Q & A: A good laugh at misfortune

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Q. Am I right in thinking that there was a one-armed German international footballer in the early Fifties? Or have I been reading too much of Roy of the Rovers?

A. There was a one-armed German international. His name was Robert Schlienz of VfB Stuttgart. He won three caps, against Ireland in 1955 and against the Netherlands and England in 1956. He lost his left arm in an accident at the start of the 1948-49 season. Originally a prolific striker, he became a playmaker following the loss of the limb, and continued to play for Stuttgart until the end of the 1958-59 season. - Alan Gray, Sleaford

A. Further down the ladder, Fulham had a one-armed winger in the Seventies called Ronnie Goodlass. His marauding runs down the touchline, shirt- sleeve flapping behind him, were legendary. Unfortunately, at one away match, the programme misspelled his name, so he was forever known as Ronnie Goodlaff. - Spike Denton, London SW9

Q. Have any international sporting brothers or sisters opposed each other as a result of opting to play for different countries?

A. The brothers Hearne, George Gibbons (born 1856), Frank (born 1858) and Alec (born 1863) were all serviceable county professionals who played for Kent. Frank played for England in the first two Test matches against South Africa in the 1888-89 season. George and Alec each played for England in the one Test match against South Africa in 1891-92 but Frank played against them for South Africa (and made the best score in both innings). He had gone to live in and play for Western Province.

Frank played three more times for South Africa against England in 1895- 96 and his son, George Alfred Lawrence Hearne, played against England in 1922-23 and toured England in 1924.

At the time of the early Test matches against South Africa qualification to represent a country was very lax and those early matches between the two countries were only retrospectively called Test matches (and certainly the teams were not of what would now be considered Test quality). - Robby Wilton, London N3

Q. Which League football team has had the most promotions/demotions: in the past 10 years; in the past 20 years; since the Second World War?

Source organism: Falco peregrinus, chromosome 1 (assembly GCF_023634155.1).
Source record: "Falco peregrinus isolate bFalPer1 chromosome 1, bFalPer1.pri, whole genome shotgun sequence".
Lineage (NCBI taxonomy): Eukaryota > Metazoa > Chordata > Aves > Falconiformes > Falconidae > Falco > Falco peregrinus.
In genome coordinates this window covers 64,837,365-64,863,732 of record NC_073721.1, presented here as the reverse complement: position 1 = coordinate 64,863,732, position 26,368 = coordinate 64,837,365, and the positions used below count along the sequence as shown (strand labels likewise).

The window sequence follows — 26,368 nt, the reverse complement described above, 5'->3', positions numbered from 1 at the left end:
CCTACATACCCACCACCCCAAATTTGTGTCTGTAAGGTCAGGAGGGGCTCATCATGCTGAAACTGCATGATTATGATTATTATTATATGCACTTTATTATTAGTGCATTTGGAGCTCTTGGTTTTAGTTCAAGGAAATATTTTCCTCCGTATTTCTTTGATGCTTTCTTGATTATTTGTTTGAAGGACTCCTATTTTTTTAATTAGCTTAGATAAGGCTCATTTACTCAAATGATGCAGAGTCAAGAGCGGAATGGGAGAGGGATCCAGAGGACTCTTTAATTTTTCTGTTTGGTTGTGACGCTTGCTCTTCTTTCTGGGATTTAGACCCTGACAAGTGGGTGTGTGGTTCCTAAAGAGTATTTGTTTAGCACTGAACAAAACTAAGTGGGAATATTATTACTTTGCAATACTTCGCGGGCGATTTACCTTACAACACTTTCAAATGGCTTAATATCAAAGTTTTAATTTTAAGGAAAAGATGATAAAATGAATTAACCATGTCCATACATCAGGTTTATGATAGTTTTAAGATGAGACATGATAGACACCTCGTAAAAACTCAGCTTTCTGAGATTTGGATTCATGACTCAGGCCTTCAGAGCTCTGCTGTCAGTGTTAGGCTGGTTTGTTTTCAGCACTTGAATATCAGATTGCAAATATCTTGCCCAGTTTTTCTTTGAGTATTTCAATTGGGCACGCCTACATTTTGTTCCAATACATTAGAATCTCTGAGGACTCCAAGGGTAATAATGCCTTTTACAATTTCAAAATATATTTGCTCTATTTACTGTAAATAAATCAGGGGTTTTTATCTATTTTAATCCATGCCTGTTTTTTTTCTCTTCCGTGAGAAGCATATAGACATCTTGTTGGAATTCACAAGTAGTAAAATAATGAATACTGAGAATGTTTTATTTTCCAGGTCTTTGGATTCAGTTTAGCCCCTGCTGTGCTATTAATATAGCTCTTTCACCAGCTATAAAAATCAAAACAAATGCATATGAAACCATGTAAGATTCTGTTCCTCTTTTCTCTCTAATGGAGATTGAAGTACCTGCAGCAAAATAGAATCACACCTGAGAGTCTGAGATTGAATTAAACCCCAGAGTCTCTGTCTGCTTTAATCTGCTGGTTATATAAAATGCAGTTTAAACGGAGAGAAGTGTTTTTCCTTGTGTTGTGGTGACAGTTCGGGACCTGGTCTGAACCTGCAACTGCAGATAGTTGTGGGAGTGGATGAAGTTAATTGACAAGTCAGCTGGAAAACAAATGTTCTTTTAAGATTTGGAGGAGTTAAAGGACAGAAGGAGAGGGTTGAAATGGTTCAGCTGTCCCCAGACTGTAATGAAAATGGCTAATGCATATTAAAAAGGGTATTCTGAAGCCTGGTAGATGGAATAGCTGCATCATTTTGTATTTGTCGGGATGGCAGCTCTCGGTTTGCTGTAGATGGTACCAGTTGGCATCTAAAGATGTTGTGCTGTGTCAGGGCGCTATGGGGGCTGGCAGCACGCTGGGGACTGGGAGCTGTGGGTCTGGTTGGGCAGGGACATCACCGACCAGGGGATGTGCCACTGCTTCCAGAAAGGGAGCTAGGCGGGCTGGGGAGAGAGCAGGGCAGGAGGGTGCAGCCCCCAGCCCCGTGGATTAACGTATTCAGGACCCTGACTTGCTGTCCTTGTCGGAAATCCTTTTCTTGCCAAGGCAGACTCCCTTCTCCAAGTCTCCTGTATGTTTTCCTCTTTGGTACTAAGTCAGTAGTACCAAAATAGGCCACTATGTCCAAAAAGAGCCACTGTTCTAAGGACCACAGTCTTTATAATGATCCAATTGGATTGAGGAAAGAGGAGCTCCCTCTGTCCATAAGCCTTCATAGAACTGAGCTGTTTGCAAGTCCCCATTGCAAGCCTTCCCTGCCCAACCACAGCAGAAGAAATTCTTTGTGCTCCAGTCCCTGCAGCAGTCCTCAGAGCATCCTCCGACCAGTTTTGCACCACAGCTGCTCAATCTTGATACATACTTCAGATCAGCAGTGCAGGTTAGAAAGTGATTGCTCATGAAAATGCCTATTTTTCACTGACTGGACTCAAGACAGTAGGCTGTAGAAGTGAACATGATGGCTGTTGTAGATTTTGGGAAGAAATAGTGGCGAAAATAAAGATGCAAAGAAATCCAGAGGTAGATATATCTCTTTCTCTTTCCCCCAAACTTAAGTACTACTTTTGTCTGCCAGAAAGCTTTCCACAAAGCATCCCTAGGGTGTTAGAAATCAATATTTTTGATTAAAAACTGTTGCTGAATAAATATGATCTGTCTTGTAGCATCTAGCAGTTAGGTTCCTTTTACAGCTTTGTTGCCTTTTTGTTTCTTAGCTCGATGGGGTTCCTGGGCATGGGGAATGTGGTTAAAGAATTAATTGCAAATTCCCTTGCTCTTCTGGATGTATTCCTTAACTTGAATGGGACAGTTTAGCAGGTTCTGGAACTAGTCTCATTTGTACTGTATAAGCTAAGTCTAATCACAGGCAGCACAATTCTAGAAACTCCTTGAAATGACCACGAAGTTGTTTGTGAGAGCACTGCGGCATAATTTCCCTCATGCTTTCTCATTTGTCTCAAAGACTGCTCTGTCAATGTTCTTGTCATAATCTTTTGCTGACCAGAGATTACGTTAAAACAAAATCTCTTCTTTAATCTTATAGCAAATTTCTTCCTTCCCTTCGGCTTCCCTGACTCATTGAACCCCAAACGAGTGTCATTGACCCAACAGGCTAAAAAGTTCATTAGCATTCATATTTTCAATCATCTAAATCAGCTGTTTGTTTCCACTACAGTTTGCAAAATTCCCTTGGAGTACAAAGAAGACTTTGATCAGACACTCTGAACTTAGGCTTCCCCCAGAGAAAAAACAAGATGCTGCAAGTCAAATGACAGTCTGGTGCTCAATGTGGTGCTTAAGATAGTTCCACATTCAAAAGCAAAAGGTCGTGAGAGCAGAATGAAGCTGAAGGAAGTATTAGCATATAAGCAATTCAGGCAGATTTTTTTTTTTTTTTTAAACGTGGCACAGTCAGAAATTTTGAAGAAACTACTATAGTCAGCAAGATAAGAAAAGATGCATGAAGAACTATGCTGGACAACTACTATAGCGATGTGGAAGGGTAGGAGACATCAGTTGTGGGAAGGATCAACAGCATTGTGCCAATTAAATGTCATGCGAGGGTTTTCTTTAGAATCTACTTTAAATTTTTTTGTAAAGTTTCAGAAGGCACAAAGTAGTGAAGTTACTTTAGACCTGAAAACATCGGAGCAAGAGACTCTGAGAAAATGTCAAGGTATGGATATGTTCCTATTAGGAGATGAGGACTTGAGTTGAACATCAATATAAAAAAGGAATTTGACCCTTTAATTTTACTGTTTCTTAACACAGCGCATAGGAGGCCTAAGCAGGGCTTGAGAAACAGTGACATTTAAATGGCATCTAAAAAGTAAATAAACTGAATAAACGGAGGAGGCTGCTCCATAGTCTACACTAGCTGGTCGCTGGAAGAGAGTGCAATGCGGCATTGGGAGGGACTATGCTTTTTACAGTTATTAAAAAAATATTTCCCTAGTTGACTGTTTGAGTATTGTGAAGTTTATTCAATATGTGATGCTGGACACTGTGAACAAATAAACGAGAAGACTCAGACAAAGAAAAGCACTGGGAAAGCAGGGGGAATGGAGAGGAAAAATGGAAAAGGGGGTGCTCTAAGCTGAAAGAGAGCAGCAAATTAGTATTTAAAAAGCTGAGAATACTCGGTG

A. Over the past 10 seasons, 84 clubs have experienced relegation or promotion at least once, including all the current members of the Endsleigh League First and Second Divisions with the notable exception of Barnsley. The most emotionally drained supporters are those of Birmingham City, Darlington and Middlesbrough, all of whom have been involved in six promotions and relegations over this time. - Ian Kendall, Emsworth, Hampshire

Q. This season, a full team of ex-Bournemouth players could be selected from the staff of Premiership clubs. Has any lower-division club ever been able to make such a claim?

A. The First Division club Watford could use some of the following ex- players. Coton (Manchester City), Bardsley (QPR), Jobson (Oldham Athletic), McCarthy (QPR, loan), Richardson (Aston Villa), Sherwood (Blackburn Rovers), Holden (Oldham), Holdsworth (Wimbledon), Barnes (Liverpool), Penrice (QPR), Hodges (Sheffield United). Manager: Dave Bassett (Sheffield United). Assistant manager: Steve Perryman (Tottenham Hotspur). Come back, all is forgiven. - Pete Dunn, Bedford

Q. Would Lester Piggott be considered as the greatest sportsman of all time? He has now been at the top of his profession for five decades.

A. One candidate for the greatest sportsman of all time must surely be Sir Donald Bradman. His career batting average - 95.14 - is 34 per cent higher than the second-placed V M Merchant, with 71.22. - R G Pratt, Hay-on-Wye

Q. Is there any statistical correlation between winning the toss at cricket and subsequently winning the match?

A. In 1993, Allan Border's Australians played 30 matches in England, Ireland and Wales. They won the toss in 17 matches, of which they won 10 (58.82 per cent), drew 6 (35.30 per cent) and lost 1 (5.88 per cent). Of the 13 tosses lost the Australians won 8 (61.54 per cent), drew 3 (23.08 per cent) and lost 2 (15.38 per cent). So there we have it. Completely inconclusive. - David Balcombe, Northwood, Middlesex


Q. Traditionally, when the twelfth man came on in first-class matches he would not take up a specialist position. This no longer seems to be the case. Why? - Kevin Maguire, Batley

Q. Are there any first-class cricketers playing this season who also turn out for League football teams? - Derek Edgely, Altrincham

Q. This season Newcastle United subjected seven different clubs to their heaviest defeat. Is this a record? Ian Dormer, Gosforth

Q. How often do the bookies' favourites win the World Cup? - Jim Rutter, Charlbury

Q. Are there any countries in the world that do not have some form of horse racing? - James Colquhoun, Redcar

If you know the answers to any of these questions, or have a sporting question of your own you would like answered, write to:

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